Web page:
The Minimum Income Requirement

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Before July 2012 the Immigration Rules required that non-EEA family members joining their relatives in this country be able to maintain and accommodate themselves and any dependents. The test was to do so adequately without recourse to public funds.

Since 2006, tribunals interpreted adequacy to mean a level equivalent to that at which UK citizens qualify for Income Support. That test required the analysis to strip out housing costs and tax paid. It also allowed grey areas because it permitted factors such as prospective income into the equation. Inevitably this led to complicated and messy  situations so in July 2012 the Home Office introduced a simple minimum income requirement (MIR). A sponsoring partner was required to have a gross annual income of at least £18,600 plus an additional £3,800 for the first non-EEA dependent child and £2,400 for each additional child. This caused huge problems for many families especially those in which the non-EEA national husband/wife/partner was the main breadwinner and I saw several clients whose families were literally split apart by the MIR.

It’s worth reflecting on three points:

  • a key aim of the MIR was to ensure that “…the migrant is well enough supported to be able to integrate and play a full part in British society”;
  • a survey undertaken by the ONS in 2015 revealed that 301 out of 422 occupations it listed had average earnings of less than £18,600, many of those being in essential public services;
  • the current National Living Wage generates full time equivalent earnings of very approximately £15,600, depending of course on the number of hours worked.

The MIR was challenged in the courts but the attempts to overturn it were unsuccessful, largely because the Home Office was able to demonstrate a high level of research and analysis behind it’s figures. The Supreme Court also endorsed the notion of rules which are simple to operate and easy to verify. However the operational guidance to Entry Clearance Officers was found to be unreasonably restrictive giving rise to inconsistency with the tests to be applied for Article 8 rights. That was in February since when approximately 5,000 visa applications have been parked pending new guidance.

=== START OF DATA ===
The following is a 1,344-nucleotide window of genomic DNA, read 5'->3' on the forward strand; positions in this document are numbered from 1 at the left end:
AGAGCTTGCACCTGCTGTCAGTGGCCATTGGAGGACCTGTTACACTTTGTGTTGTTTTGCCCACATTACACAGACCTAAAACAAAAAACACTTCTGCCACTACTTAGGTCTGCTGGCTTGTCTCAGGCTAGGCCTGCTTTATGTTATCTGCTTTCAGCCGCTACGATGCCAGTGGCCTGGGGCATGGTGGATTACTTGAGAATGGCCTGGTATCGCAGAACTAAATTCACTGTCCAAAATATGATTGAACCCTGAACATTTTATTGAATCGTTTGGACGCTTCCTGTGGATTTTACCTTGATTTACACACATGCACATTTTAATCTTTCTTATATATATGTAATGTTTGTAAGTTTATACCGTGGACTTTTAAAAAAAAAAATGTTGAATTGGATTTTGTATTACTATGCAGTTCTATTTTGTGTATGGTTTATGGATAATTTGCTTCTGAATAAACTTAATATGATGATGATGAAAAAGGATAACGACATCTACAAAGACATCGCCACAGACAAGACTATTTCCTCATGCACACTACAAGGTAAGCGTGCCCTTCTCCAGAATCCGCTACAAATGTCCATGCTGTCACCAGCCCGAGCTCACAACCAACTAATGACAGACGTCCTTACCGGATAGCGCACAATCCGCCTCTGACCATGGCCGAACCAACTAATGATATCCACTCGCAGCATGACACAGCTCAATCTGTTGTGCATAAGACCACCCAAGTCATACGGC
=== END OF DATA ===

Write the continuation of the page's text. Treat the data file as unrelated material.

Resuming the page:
That new guidance came into force last week in the form of Paragraph 21A of Appendix FM-SE to the Immigration Rules. This requires decision makers to take into account:

  • credible guarantees of sustainable financial support from a third party;
  • credible prospective earnings from sustainable employment or self-employment of either the applicant or the sponsor;
  • any other credible and reliable source of income or funds available to the family.

Those words “credible”,  “sustainable” and “reliable” look set to generate lively debate but for many children the new guidance is a beacon of hope that Mummy or Daddy will soon be able to join them so they can be a family again.